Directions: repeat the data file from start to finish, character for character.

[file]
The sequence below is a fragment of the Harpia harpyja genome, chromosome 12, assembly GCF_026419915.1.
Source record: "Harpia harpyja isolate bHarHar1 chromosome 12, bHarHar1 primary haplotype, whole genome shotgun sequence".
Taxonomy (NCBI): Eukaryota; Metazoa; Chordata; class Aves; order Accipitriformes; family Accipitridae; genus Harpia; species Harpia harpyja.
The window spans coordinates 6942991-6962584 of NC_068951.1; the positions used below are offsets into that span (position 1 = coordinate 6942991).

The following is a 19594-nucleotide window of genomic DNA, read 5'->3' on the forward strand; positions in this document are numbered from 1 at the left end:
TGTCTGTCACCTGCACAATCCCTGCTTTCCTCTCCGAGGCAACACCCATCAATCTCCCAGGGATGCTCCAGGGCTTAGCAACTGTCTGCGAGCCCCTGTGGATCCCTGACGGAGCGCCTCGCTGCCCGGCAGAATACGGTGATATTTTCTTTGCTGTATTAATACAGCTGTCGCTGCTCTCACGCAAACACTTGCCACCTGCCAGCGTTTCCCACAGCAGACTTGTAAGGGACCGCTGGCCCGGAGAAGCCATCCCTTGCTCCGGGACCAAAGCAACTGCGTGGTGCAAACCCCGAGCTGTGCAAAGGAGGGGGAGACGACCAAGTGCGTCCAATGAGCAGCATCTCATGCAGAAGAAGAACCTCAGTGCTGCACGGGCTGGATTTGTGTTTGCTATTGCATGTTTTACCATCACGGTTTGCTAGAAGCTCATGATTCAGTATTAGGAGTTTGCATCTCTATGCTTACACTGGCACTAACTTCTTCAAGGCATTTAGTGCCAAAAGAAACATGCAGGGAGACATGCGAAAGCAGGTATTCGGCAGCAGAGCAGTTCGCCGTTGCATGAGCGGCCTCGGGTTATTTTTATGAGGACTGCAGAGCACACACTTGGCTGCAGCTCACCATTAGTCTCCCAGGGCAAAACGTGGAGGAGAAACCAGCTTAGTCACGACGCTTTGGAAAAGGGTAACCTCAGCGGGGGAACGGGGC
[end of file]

The sequence below is a fragment of the Harpia harpyja genome, chromosome 12, assembly GCF_026419915.1.
Source record: "Harpia harpyja isolate bHarHar1 chromosome 12, bHarHar1 primary haplotype, whole genome shotgun sequence".
Taxonomy (NCBI): Eukaryota; Metazoa; Chordata; class Aves; order Accipitriformes; family Accipitridae; genus Harpia; species Harpia harpyja.
The window spans coordinates 6942991-6962584 of NC_068951.1; the positions used below are offsets into that span (position 1 = coordinate 6942991).

The following is a 19594-nucleotide window of genomic DNA, read 5'->3' on the forward strand; positions in this document are numbered from 1 at the left end:
TGTCTGTCACCTGCACAATCCCTGCTTTCCTCTCCGAGGCAACACCCATCAATCTCCCAGGGATGCTCCAGGGCTTAGCAACTGTCTGCGAGCCCCTGTGGATCCCTGACGGAGCGCCTCGCTGCCCGGCAGAATACGGTGATATTTTCTTTGCTGTATTAATACAGCTGTCGCTGCTCTCACGCAAACACTTGCCACCTGCCAGCGTTTCCCACAGCAGACTTGTAAGGGACCGCTGGCCCGGAGAAGCCATCCCTTGCTCCGGGACCAAAGCAACTGCGTGGTGCAAACCCCGAGCTGTGCAAAGGAGGGGGAGACGACCAAGTGCGTCCAATGAGCAGCATCTCATGCAGAAGAAGAACCTCAGTGCTGCACGGGCTGGATTTGTGTTTGCTATTGCATGTTTTACCATCACGGTTTGCTAGAAGCTCATGATTCAGTATTAGGAGTTTGCATCTCTATGCTTACACTGGCACTAACTTCTTCAAGGCATTTAGTGCCAAAAGAAACATGCAGGGAGACATGCGAAAGCAGGTATTCGGCAGCAGAGCAGTTCGCCGTTGCATGAGCGGCCTCGGGTTATTTTTATGAGGACTGCAGAGCACACACTTGGCTGCAGCTCACCATTAGTCTCCCAGGGCAAAACGTGGAGGAGAAACCAGCTTAGTCACGACGCTTTGGAAAAGGGTAACCTCAGCGGGGGAACGGGGC